The proto-tactic of the dogfighter was to get above the enemy and press him down while gunning. The craft under could not fire back (unless it carried an assistant and a rondo machine gun), and lost altitude. The pilot, stressed by both the enemy pursuer and the onrushing ground, might panic and make mistakes. Most dogfight kills were effected in this configuration. The new flying service was attracting the daring, misfit types. Many were from aristocratic families. This is consonant with the metaphor of the knight and his war horse: speed, power, elevation and mobility. This is from a letter to Liebe Mamma, dated June 22, 1916:
What did you say about Immelman's death? In time, death comes to us all -- also to Boelcke. The leader of Lothar's [Manfred's younger brother] fighting squadron also did not return from the bombing flight. The day before, the leader of my old fighting squadron No. 1 was also shot down. He was the Baron von Gerstoff, one of the most effecient squadron leaders. I liked him very much.
August 1916: Transferred back to the Russian front. Flying two-seater recon bombers. Service here was dangerous in an additional way: the Russians didn't take prisoners. To go down behind Russian lines meant execution. The Russians had no air force of their own, no effective anti-aircraft weapons. They were nearly at the mercy of aerial attackers, and their frustration became hatred. Richtofen bombs railroad stations, lines, troop columns and supply depots.
That season on the Russian front was a carnival of unimpeded daily slaughter for the young sky Uhlan. Computation of the lives he took on the ground is obviously not possible, but it is quite possible that he killed many more men in this manner than he did in his entire career of combat in the air. It was wholesale. He liked that. It fed the killing hunger, but his spirit of combat starved. It was all killing and no fighting. Richtofen preferred a mixture of the two.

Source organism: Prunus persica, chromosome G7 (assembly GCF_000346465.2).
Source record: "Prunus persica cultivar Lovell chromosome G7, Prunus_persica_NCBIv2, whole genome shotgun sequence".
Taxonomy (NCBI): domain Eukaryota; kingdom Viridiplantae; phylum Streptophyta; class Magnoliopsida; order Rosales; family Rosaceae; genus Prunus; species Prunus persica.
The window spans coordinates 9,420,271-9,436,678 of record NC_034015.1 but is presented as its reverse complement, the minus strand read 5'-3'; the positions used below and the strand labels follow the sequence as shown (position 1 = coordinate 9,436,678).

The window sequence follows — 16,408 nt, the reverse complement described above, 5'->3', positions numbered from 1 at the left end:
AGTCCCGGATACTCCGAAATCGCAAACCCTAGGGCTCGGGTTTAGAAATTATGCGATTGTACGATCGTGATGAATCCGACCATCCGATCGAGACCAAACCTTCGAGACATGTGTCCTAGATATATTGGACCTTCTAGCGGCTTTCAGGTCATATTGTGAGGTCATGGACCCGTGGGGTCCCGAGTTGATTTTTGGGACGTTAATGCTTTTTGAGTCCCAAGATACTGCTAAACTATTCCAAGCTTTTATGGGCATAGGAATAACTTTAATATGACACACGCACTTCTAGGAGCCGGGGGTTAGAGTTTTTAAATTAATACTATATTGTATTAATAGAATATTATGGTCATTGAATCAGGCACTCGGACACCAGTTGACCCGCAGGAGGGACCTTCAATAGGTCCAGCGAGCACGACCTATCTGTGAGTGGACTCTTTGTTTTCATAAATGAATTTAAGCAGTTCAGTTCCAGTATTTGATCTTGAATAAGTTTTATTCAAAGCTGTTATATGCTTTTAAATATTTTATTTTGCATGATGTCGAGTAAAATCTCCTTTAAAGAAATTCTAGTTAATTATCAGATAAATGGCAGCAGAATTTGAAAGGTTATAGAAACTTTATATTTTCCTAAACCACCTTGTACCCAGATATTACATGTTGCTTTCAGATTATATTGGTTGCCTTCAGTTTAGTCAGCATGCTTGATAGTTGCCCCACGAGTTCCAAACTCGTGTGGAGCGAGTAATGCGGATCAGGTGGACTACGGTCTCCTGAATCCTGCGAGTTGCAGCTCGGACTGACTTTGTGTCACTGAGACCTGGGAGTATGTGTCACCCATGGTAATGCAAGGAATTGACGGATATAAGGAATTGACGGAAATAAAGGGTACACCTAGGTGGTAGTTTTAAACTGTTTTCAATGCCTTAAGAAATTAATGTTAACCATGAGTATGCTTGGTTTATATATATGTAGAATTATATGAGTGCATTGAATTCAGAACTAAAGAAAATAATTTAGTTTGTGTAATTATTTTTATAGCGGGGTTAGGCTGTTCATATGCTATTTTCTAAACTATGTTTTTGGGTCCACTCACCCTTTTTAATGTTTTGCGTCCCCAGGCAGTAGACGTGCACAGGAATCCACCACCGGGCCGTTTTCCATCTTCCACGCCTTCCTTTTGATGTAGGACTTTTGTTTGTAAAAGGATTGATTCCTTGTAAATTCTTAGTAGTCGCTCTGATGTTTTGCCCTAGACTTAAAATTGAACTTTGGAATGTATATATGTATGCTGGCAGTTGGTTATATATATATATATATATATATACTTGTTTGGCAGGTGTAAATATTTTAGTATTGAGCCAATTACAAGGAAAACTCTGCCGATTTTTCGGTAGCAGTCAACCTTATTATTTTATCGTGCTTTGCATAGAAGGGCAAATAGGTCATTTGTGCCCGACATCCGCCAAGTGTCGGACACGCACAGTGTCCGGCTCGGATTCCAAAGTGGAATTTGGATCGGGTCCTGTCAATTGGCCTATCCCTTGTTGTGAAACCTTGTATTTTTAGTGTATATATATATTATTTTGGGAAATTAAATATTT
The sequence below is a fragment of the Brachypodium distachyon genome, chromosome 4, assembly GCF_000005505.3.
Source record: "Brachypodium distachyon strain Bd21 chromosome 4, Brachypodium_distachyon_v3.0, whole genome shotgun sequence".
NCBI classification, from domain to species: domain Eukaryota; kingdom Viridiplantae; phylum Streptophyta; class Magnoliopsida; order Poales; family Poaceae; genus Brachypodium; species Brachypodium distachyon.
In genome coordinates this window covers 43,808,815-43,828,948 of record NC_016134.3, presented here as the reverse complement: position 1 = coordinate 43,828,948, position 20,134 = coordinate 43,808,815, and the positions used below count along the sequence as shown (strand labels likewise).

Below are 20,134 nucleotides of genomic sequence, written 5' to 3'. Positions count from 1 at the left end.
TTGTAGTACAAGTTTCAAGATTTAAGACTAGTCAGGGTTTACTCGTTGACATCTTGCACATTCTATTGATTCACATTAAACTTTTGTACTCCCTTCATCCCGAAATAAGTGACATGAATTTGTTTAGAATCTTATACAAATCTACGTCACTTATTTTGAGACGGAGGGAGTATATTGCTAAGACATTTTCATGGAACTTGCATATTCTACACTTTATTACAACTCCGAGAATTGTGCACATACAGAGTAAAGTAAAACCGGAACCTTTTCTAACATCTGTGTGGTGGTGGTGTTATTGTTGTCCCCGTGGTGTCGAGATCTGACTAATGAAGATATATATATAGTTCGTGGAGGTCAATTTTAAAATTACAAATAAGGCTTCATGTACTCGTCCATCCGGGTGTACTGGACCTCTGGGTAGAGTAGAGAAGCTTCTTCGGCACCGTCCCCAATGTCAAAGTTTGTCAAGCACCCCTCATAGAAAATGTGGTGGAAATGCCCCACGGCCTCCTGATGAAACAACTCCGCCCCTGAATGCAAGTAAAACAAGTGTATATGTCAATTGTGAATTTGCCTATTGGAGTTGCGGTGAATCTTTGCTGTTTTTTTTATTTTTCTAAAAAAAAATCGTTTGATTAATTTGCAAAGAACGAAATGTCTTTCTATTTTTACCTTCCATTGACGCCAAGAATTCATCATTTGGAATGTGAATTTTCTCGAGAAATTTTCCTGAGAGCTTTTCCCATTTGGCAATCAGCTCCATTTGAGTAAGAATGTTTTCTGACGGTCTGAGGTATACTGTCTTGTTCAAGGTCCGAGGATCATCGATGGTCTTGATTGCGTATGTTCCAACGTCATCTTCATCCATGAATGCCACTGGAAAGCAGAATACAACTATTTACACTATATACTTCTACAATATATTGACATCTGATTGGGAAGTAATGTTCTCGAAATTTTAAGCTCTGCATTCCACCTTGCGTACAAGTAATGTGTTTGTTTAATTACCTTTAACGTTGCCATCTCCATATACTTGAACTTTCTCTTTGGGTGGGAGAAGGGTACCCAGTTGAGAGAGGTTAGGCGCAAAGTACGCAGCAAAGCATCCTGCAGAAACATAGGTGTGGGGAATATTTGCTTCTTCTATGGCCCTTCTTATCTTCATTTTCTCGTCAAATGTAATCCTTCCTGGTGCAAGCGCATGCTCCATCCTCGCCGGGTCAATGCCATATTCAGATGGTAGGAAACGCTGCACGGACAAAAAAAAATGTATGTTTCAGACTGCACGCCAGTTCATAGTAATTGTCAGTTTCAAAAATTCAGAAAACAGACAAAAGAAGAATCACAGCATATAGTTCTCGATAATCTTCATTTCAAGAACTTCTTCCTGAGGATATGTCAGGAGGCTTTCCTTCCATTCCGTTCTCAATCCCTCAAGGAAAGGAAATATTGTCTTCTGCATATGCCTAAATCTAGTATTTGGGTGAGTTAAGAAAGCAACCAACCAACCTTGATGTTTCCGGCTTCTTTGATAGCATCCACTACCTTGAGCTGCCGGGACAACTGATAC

Meanwhile, the British had nearly driven the Germans from the sky over the Western front. In August 1916, with the war gone on two years, Richtofen was recruited for a new squadron, Jagdstaffel No. 2, formed to reclaim air superiority. This was to be Germany's special hit team. At last, after two years in the wilderness, Richtofen had arrived where he wanted to be. He was to get his own mount, his coterie, worthy enemies and the imperative of fighting for the glory of the Fatherland -- on his own terms. "An Englishman for breakfast!" became the motto of his squadron.
Von Richtofen shot down his first enemy in single combat on September 16, 1917, over Cambrai, a British FE two seater. he followed it all the way; it came down behind German lines. He landed beside it andpulle dthe two airmen, Morris and Rees, from the craft and called for medics. Too late; both were mortally wounded by Richtofen's Spandau. They were buried in Cambrai the next day. Von Richtofen places stones on their graves. His war was personal, that of the hunter, of personal combat. Here is a toast Von Richtoven gave one evening at the officers' mess:
"A glorious death. Fight on and fly on to the last drop of blood and the last drop of benzine -- to the last beat of the heart and the last kick of the motor: a death for a knight -- a toast for his fellows, friend and foe."